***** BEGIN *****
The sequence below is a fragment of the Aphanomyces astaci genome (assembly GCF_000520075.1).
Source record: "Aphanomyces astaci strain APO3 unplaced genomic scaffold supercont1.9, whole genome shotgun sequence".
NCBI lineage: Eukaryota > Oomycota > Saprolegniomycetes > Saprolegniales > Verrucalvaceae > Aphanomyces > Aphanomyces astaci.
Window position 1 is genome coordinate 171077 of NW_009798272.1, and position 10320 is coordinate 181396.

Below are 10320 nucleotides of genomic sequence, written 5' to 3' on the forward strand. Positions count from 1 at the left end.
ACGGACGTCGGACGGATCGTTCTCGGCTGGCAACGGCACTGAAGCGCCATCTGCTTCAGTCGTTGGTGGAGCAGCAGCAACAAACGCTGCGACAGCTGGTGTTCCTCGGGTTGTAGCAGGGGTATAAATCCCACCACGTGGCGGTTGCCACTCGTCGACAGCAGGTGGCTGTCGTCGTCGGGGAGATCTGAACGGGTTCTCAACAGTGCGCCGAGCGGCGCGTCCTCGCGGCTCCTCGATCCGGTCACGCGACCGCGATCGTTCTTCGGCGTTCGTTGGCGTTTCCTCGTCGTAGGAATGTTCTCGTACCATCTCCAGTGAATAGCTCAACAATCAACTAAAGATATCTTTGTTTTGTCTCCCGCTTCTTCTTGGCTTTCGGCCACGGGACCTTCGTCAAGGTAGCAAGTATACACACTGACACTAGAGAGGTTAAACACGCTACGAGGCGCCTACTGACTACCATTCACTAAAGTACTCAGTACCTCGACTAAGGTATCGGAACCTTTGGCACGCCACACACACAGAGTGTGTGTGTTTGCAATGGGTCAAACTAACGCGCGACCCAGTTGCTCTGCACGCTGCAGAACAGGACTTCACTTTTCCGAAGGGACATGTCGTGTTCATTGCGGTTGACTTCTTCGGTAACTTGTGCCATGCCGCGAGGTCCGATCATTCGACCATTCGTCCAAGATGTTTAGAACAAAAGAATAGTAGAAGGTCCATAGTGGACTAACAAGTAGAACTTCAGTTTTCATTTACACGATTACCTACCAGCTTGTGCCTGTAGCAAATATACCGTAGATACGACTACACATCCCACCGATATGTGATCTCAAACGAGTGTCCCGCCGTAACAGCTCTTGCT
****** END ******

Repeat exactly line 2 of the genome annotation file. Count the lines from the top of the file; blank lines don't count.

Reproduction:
Source record: "Aphanomyces astaci strain APO3 unplaced genomic scaffold supercont1.9, whole genome shotgun sequence".